On Thursday, May 30 we set out an 18 day Alaska  adventure with my sister Crystal, her husband Gary and our long time friend and traveling companion Dominique. We were all scheduled to rendesvous at our B&B in Anchorage on Thursday evening. 

Den to Anch GE.

Our flight from Denver to Anchorage was blissfully uneventful (as was Dominique’s from Seattle). There was heavy cloud cover for most of the flight, with occasional glimpses of craggy snow-covered peaks, glacier fields, moraines and huge rivers as we flew northwest paralleling the Alaska Coastal Range that separates British Columbia (the interior) from Alaska (a strip along the coast.)

Approaching Anchorage, we veered west to descend through he Chugach Range which surrounds the city, landing beside the Cook Inlet (named after that intrepid 18th century explorer and colonizer Captain James Cook, who mapped this area in 1778).

Anchorage 3d.

On landing in Anchorage, a barrage of incoming messages dings informed us that my sister and her husband had the worst kind of vacation start: a cancelled flight – after sitting for 6.5 hours on tarmac in the wrong city. Bad weather in Texas created a cascade of  scheduling snafus, but they were ultimately able to rebook for arrival the following evening (Friday). However, on Friday we were scheduled to ride the Alaska Coastal Classic train to Seward for a half day boat ride on the Kenai Peninsula, so Matt got busy rebooking. After 1.5 hours and multiple phone calls, he succeeded in rebooking all five of us on the train and boat for Saturday – a travel miracle. Our boat operator warned that bad weather predicted for Seward on Friday meant that our boat would likely have been cancelled, so rebooking was a double miracle.

Rebooking complete, we picked up our rental car at the airport and made the 14 minute drive to our lodging in downtown Anchorage, Susitna Place B&B, perched atop the ridge that separates the city from the sea.

Susitna Place B&B.

A converted triplex, the building has a terrific hostess, five spacious rooms and a grand common area with a comfortable lounge and an outside deck offering 180 degree views of the Inlet and the Krik River, which drains a glacier from the north.

After checking in, we took a brief walk through Anchorage’s very uninspiring downtown…

… to the Glacier Brewhouse for a delicious dinner in a very crowded, very noisy space. 

On Friday morning, my internal alarm clock woke me, as usual, at 5am – which was unfortunately 3am, Alaska time. This is what passes for the dead of night at this latitude in June.

Two hours later, those little streaks of pink on the northeast horizon began to look a bit more like dawn.

I took myself for a little stroll through the downtown, visiting the Delaney Park Strip along 9th Street (pass), then circling north to 5th Street and west/southwest back to Susitna Place. No good architecture, but some interesting cultural bits and plants along the way.

Over breakfast Monica, our hostess, showed us Denali, visible on our distant horizon. Matt was thrilled 🙂

A better Denali image from our visit to the Anchorage Museum later in the day.

After breakfast, we drove to the Westchester Lagoon for a short stroll along the Tony Knowles Coastal Trail to the Fish Estuary. Lots of ducks, gulls, magpies, cyclists, walkers and mudflats.

Tony Knowles GE.

And then it was time for the day’s main event: a visit to the Anchorage Botanical Garden, located in the southeast part of the city. The garden has lovely diversity in its small cultivated gardens, scattered through 110 acres of temperate forest.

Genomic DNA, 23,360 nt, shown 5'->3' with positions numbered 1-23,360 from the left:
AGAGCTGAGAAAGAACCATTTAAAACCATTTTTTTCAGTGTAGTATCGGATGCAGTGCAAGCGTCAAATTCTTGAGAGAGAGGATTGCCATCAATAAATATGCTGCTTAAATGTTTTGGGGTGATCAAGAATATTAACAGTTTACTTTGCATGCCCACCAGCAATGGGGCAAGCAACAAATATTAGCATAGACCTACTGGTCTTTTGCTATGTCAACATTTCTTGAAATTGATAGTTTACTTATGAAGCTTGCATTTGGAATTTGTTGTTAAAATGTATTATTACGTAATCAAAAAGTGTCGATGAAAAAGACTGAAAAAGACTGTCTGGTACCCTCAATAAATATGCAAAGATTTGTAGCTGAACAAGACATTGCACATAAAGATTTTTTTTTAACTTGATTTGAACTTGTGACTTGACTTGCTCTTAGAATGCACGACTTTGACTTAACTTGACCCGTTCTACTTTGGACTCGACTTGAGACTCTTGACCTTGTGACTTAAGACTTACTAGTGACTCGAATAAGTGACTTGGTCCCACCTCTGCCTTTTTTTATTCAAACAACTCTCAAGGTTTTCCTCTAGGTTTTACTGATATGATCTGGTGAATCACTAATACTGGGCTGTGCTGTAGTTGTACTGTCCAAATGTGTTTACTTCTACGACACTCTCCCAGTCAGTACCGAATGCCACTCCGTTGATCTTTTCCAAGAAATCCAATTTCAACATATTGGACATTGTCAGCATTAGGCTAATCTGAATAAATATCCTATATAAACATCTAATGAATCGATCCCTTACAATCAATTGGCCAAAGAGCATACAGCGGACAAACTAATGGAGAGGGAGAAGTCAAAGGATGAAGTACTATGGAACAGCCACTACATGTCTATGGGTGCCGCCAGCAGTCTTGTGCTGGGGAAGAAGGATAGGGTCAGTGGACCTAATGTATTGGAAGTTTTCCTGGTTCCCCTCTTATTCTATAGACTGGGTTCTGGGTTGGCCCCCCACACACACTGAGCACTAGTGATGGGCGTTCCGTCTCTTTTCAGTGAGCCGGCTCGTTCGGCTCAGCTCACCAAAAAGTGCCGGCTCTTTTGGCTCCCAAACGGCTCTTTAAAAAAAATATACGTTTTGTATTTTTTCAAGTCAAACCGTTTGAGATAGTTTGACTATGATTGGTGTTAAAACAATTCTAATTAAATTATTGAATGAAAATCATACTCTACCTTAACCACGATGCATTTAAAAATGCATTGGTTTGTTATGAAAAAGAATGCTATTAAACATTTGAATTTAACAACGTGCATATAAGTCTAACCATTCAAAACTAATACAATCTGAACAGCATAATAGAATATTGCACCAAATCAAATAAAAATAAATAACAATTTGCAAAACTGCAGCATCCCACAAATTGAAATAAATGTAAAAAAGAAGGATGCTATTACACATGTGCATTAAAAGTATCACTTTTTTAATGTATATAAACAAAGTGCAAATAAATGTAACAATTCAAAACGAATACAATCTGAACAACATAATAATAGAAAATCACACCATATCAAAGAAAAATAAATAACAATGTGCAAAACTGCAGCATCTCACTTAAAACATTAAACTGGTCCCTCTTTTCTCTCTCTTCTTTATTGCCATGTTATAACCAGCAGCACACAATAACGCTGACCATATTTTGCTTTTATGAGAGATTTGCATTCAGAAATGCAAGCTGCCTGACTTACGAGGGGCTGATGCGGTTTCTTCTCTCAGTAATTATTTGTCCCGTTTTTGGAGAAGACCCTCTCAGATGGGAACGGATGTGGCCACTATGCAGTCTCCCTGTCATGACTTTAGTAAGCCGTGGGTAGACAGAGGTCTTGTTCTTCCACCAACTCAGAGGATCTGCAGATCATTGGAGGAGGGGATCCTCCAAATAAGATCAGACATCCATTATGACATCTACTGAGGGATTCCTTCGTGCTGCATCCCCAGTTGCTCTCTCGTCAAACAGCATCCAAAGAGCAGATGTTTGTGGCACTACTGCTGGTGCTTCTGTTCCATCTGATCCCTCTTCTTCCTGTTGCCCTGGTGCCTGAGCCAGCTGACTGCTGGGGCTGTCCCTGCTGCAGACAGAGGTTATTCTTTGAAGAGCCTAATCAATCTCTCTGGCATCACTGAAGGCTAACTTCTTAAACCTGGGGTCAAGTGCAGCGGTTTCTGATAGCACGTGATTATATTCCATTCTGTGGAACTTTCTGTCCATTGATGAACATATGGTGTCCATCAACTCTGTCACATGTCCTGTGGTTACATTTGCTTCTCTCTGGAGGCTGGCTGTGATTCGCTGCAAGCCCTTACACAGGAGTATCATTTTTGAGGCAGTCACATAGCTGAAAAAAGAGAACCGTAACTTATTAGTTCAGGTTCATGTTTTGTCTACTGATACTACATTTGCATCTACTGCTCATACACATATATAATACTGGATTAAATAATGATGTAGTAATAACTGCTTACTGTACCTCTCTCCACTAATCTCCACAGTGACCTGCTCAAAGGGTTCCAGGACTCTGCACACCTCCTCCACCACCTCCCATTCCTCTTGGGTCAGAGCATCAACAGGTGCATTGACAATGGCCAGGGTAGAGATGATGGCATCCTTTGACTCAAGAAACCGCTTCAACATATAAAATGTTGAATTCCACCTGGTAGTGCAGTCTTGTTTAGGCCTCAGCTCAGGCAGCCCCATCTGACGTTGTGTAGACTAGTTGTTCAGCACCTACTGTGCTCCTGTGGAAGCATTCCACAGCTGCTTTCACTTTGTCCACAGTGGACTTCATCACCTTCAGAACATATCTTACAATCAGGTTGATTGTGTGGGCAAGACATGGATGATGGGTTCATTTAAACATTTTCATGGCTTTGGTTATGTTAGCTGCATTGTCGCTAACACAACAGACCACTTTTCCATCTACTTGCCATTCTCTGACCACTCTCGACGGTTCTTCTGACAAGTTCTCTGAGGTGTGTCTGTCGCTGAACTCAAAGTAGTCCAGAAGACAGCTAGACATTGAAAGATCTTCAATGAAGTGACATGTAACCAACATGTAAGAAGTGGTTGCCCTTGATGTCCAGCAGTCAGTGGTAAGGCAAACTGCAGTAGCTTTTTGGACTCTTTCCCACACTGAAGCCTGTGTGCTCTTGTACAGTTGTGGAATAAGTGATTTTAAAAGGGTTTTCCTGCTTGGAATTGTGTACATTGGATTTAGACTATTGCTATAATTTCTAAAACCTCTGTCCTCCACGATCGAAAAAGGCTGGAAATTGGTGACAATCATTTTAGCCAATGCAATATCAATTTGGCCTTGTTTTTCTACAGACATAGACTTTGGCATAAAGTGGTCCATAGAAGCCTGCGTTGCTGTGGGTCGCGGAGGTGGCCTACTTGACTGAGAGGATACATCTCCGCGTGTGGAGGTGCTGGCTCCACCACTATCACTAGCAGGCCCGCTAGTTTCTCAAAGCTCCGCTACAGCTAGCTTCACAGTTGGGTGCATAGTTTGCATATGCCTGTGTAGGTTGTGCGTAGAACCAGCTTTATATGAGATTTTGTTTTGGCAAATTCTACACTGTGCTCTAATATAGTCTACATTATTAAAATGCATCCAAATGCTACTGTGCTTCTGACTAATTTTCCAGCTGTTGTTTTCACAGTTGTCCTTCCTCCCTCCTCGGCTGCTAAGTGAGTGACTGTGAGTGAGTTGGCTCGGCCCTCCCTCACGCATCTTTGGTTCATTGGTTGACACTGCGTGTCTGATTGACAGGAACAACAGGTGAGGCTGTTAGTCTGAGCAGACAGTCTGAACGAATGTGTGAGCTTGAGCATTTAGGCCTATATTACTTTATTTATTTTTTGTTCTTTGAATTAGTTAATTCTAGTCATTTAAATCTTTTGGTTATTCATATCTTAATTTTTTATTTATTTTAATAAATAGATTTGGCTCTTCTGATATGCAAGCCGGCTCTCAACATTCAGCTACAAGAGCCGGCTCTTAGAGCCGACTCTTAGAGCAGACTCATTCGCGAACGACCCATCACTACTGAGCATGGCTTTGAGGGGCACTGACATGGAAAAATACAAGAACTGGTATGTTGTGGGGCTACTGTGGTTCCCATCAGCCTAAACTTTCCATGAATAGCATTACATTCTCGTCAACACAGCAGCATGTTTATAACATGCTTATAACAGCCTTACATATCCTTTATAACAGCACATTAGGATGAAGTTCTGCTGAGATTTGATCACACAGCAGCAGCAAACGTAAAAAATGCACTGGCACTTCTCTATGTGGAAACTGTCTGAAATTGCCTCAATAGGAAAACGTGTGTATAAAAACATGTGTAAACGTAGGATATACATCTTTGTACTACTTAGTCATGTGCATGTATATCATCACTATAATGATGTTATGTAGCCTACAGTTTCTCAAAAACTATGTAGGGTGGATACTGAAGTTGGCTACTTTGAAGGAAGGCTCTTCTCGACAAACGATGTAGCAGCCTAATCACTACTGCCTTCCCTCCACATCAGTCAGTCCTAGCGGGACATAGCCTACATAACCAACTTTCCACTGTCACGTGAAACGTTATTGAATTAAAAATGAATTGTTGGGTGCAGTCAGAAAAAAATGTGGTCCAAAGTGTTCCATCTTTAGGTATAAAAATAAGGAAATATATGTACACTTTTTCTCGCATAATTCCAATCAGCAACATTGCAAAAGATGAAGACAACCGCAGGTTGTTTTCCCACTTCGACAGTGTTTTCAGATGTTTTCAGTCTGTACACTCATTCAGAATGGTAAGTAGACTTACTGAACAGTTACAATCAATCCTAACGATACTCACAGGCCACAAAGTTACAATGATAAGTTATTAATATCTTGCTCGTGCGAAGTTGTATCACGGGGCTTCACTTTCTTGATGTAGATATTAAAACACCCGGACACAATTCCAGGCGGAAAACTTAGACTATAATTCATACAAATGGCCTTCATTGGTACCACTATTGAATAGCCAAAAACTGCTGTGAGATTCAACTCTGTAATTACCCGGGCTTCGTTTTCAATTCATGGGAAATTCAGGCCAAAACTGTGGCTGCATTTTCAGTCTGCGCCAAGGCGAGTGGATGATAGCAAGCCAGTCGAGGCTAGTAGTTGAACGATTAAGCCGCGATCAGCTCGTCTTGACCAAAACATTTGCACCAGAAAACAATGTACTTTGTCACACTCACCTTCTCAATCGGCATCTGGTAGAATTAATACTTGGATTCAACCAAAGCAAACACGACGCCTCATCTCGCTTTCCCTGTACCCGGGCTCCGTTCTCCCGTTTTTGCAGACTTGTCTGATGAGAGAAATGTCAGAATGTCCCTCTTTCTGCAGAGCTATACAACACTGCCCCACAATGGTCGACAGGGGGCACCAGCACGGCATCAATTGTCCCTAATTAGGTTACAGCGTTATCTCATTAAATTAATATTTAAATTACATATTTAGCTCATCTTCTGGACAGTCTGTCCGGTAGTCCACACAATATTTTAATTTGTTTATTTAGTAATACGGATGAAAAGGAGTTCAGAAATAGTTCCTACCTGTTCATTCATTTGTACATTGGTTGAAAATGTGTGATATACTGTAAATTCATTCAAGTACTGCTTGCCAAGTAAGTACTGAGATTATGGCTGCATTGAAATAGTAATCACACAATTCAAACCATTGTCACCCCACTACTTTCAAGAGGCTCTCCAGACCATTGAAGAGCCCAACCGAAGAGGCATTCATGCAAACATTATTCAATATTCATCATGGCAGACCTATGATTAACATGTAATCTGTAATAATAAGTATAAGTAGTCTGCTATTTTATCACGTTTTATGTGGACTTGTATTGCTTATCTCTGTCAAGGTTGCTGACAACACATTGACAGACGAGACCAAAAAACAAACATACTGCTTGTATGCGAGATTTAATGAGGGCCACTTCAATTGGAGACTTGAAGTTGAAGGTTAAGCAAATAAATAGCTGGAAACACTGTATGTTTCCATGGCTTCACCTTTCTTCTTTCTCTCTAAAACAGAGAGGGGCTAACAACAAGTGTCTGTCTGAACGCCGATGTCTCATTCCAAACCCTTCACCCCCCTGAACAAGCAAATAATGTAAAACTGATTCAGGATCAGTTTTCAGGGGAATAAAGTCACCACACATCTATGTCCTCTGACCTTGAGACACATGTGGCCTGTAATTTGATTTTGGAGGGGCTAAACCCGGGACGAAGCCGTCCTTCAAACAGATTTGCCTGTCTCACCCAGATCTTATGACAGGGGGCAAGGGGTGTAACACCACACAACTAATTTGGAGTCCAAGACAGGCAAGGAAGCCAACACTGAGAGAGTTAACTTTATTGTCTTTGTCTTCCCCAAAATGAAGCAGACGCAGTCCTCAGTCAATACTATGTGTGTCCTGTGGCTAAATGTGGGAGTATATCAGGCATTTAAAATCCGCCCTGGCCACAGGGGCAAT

Anchorage Botanic Gardens plan.

The garden is surrounded by a tall, sturdy fence to confine visitors to the human variety.

We loved these clever hazel withy fences with little wood toppers on the rebard uprights.

Whimsical art is a garden feature.

Lile’s Garden, named after a gardener who was a driving force behind this garden’s creation.  We saw so many gorgeous plants that would die at the first whiff of Colorado air. Sigh.

The Mythmakers, a 22′ tall pair of magpies.

Gorgeous arctic plants in the rocky crags of the perennial garden.

Exiting the garden, we headed back into town to visit the Anchorage Museum, grabbing lunch ion the museum’s Muse Bistro.

These cruise passengers are waiting for buses to take them. back to their motherships.

After lunch we visited the galleries on the museum’s second floor. The Art of the North galleries had some fun pieces.

Two galleries were espeically interesting: the Alaska Exhibition, which walked us through Alaskan history, and the Smithsonian Arctic Studies Center (Living Our Cultures, Sharing our Heritage: The First Peoples of Alaska), which presented Native lifeways in a variety of very well curated exhibits.

First Peoples exhibited amazing creativity and respectful thriftiness in their use of natural resources available in their various environments. Whale vertebrae was used by First Peoples living in the Aleutian Islands as chimney vents.

Cold weather clothing made from a variety of animal furs.

Pipes carved in walrus ivory by people in the Bering Strait region, as souvenirs as Euro-American tourist keepsakes.

Waterproof parkas fashioned from the intestines of large sea mammals by coastal dwellers.

Salmon flesh is smoked for preservation and the skins are dried for a variety of uses. Here you see vessels created from salmon skins.

Waterpoof parkas made from fish skin fabric.  

After leaving the museum, we went back to the B&B for some R&R – touristing is hard work! Around 4pm we learnedd that Gary and Crystal had finally escaped Texas’ clutches and were in Seattle, boarding a plane for the final leg of their unintentional cross-country tour. Matt, Dominique and I ended the day with a delicious meal at Ginger, an Asian fusion restaurant with a veggie vibe, and our group was finally reunited at bedtime

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